Reported first by Abul kasem in Cordoba more than a thousand years ago, fracture penis represents a traumatic breach in the tunica albuginea in the erect state. Its incidence is on the rise; however, it may still be under-reported due to associated guilt and embarrassment. The etiology varies, with penile manipulation during masturbation and 'taghaandan' (in Kurdish meaning to click or snap) being common in Middle East, whereas vigorous sexual intercourse being the major cause in the West. Certain sexual practices and positions like the female superior or the rear entry vaginal/anal intercourse are an added risk for penile fracture. [1],[2],[3]

Primarily, a clinical diagnosis, the history, and physical examination are typical. A popping, snapping, or cracking sound is usually reported at the time of sexual intercourse or penile manipulation followed by pain and sudden detumescence. Penile swelling, hematoma, discoloration, and deviation follow, which have been described as the 'eggplant deformity' or the 'aubergine sign.' Bleeding per urethra, hematuria, or urinary retention might occur, which indicate a urethral injury. [1],[4]

Ultrasonogram may corroborate the clinical findings. High frequency probes easily pick up tunica albuginea defects and hematomas. Cavernosography and MRI may be done when the clinical diagnosis cannot be reached, but not at the cost of surgical delay. Retrograde urethrogram and flexible cystoscopy may help in cases with suspected urethral injuries. [1],[4],[5],[6]

Earliest surgical exploration is the current treatment of choice with subcoronal circumcising incision being preferred by most authors as it allows complete exposure of all corporal bodies along the entire shaft. Tunical tears should be repaired with absorbable continuous interlocking or interrupted suture with buried knots. Non-absorbable sutures promote scar formation and should be avoided. Spongiosal injuries, if present, should be repaired at the same time. Surgical intervention is reported to be safe with restoration of erectile function comparable to controls and a high patient and partner satisfaction levels. [1],[2],[7],[8]

Though the physical findings in our case were non-contributory and the patient achieved a normal erection following the initial episode, possibly due to the location of the rent, which is unlike that reported in literature, the typical history supporting the diagnosis of a penile fracture prompted us to opt for a surgical exploration, even though ultrasound findings were not definitive.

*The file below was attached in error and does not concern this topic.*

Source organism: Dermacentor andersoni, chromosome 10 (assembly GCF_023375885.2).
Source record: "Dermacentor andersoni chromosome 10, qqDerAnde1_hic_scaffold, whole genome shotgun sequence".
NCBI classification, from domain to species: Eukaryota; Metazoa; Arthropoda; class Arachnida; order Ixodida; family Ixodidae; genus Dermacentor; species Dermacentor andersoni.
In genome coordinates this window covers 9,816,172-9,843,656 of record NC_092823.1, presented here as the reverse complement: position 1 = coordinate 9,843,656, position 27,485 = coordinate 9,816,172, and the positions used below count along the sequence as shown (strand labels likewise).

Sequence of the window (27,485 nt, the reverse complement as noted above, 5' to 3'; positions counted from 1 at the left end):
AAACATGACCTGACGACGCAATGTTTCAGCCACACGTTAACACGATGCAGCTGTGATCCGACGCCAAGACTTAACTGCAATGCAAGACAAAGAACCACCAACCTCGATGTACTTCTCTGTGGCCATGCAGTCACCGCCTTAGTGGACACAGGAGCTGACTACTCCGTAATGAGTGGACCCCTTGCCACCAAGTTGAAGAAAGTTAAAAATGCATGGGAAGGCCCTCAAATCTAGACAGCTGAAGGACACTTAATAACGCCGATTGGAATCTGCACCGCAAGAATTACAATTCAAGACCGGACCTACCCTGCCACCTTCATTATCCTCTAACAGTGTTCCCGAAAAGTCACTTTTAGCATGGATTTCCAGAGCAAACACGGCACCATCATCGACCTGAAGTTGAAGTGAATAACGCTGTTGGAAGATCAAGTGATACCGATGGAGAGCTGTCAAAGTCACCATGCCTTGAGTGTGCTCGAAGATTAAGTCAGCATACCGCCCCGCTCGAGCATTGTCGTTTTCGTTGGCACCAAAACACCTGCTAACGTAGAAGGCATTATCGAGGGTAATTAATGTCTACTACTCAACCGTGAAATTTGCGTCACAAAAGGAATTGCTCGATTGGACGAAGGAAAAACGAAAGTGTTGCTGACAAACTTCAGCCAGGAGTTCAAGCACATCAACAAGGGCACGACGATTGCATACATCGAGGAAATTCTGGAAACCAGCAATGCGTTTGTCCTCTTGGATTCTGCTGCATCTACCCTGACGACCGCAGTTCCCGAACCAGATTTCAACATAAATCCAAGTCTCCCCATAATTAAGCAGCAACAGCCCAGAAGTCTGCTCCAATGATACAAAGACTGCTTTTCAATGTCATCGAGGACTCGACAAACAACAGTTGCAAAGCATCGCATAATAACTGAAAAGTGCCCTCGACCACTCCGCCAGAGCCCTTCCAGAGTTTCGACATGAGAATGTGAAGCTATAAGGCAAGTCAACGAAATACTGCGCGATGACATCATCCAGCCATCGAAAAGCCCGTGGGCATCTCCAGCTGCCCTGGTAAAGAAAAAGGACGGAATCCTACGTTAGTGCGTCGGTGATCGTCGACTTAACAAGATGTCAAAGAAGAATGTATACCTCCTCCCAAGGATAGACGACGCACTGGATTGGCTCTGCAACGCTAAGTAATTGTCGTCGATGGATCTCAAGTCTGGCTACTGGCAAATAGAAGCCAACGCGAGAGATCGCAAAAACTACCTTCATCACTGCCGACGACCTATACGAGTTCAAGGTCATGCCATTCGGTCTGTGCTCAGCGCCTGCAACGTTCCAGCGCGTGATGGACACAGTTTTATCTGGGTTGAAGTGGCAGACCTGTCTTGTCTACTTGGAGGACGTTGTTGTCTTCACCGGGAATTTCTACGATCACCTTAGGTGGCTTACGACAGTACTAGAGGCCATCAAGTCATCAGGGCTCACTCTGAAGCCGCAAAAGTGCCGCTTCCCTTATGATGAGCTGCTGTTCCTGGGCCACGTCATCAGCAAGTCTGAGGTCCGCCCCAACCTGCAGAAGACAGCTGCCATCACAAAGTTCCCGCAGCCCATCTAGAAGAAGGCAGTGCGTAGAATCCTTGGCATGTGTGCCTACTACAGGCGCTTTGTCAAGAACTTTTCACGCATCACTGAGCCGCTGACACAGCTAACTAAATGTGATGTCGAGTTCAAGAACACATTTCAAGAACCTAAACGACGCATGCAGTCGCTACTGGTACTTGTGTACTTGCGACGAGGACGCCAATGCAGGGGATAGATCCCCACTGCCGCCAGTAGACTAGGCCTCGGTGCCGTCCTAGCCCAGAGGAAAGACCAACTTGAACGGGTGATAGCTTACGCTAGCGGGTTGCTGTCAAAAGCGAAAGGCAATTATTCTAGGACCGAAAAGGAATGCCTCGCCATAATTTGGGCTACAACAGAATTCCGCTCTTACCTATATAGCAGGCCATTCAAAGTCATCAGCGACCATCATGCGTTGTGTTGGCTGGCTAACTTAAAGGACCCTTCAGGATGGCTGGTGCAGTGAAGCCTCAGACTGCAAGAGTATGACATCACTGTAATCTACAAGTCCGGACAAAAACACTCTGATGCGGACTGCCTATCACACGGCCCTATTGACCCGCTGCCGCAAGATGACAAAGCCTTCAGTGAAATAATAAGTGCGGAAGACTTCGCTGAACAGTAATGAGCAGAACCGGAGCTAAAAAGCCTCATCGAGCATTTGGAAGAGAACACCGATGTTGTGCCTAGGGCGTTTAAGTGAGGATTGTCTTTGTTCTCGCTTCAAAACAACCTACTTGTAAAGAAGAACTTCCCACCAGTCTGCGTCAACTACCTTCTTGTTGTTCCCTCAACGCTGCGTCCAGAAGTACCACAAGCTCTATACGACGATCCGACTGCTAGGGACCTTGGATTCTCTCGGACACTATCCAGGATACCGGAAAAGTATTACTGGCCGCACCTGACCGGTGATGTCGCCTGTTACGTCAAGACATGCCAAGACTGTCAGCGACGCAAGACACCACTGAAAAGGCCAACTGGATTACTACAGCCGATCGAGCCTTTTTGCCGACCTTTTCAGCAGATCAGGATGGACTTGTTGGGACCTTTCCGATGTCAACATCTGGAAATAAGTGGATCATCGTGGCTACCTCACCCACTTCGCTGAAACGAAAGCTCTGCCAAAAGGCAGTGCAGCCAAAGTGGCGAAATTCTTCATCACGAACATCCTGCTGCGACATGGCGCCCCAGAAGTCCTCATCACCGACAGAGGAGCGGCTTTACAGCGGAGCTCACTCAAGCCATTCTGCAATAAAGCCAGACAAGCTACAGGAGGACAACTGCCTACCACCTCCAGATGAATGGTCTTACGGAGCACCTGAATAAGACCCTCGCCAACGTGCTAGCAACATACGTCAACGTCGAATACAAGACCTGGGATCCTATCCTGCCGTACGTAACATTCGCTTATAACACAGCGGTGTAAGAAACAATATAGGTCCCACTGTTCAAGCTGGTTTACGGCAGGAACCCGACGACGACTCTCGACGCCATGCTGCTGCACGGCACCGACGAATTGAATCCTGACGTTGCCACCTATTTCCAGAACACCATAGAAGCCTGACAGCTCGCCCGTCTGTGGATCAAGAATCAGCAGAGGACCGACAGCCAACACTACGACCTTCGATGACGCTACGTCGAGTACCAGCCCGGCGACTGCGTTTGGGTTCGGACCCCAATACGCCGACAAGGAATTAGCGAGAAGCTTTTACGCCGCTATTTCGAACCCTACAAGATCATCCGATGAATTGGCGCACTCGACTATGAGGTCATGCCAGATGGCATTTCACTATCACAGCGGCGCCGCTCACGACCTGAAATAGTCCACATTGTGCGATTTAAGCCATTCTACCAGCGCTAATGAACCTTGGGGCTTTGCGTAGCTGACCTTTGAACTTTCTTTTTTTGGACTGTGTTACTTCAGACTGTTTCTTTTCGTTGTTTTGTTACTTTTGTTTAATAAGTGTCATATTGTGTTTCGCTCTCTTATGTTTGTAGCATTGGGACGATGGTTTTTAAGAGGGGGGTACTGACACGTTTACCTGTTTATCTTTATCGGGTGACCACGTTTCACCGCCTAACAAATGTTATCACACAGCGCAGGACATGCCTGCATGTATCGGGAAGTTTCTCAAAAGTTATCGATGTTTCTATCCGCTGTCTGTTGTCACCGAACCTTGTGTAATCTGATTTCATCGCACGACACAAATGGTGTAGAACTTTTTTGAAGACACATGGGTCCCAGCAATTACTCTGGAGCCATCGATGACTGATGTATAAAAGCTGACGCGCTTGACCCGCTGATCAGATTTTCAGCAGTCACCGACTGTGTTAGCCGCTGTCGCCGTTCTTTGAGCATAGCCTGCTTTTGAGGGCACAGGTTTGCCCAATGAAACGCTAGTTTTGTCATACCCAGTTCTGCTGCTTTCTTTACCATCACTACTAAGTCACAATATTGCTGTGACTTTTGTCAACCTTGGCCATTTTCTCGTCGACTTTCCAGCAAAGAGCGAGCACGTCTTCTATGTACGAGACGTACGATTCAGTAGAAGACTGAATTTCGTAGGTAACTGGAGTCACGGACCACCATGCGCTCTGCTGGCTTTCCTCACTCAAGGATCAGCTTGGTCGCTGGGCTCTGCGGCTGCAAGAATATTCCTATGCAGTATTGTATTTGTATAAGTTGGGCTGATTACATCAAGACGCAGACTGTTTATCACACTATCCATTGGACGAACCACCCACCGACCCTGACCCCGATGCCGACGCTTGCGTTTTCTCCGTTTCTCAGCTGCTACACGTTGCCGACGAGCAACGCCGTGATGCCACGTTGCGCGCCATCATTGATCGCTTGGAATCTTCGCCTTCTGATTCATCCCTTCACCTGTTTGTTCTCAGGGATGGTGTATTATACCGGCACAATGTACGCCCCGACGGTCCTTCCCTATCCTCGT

Conclusion Top


A typical history, even without physical findings and imaging, warrants a high index of suspicion and should prompt an immediate surgical exploration in suspected penile fractures.

 
   References Top

1.
Kamdar C, Mooppan UM, Kim H, Gulmi FA. Penile fracture: Preoperative evaluation and surgical technique for optimal patient outcome. BJU Int 2008;102:1640-4.  Back to cited text no. 1
    
2.
Zargooshi J. Penile fracture in Kermanshah, Iran: The long-term results of surgical treatment. BJU Int 2002;89:890-4.  Back to cited text no. 2
    
3.
McEleny K, Ramsden P, Pickard R. Penile fracture. Nat Clin Pract Urol 2006;3:170-4, quiz 175.  Back to cited text no. 3
    
4.
Pandyan GV, Zaharani AB, Al Rashid M. Fracture penis: An analysis of 26 cases. Scientific World Journal 2006;6:2327-33.  Back to cited text no. 4
    
5.
Bello JO. Synergism of clinical evaluation and penile sonographic imaging in diagnosis of penile fracture: A case report. J Med Case Rep 2012;6:321.  Back to cited text no. 5
    
6.
Ash A, Miller J, Preston D. Point of care ultrasound used to exclude penile fracture. Crit Ultrasound J 2012;4:17.  Back to cited text no. 6
    
7.
Sawh SL, O′Leary MP, Ferreira MD, Berry AM, Maharaj D. Fractured penis: A review. Int J Impot Res 2008;20:366-9.  Back to cited text no. 7
    
8.
Ibrahiem el-HI, el-Tholoth HS, Mohsen T, Hekal IA, el-Assmy A. Penile fracture: Long term outcome of immediate surgical intervention. Urology 2010;75:108-11.  Back to cited text no. 8
    


    Figures

  [Figure 1], [Figure 2], [Figure 3]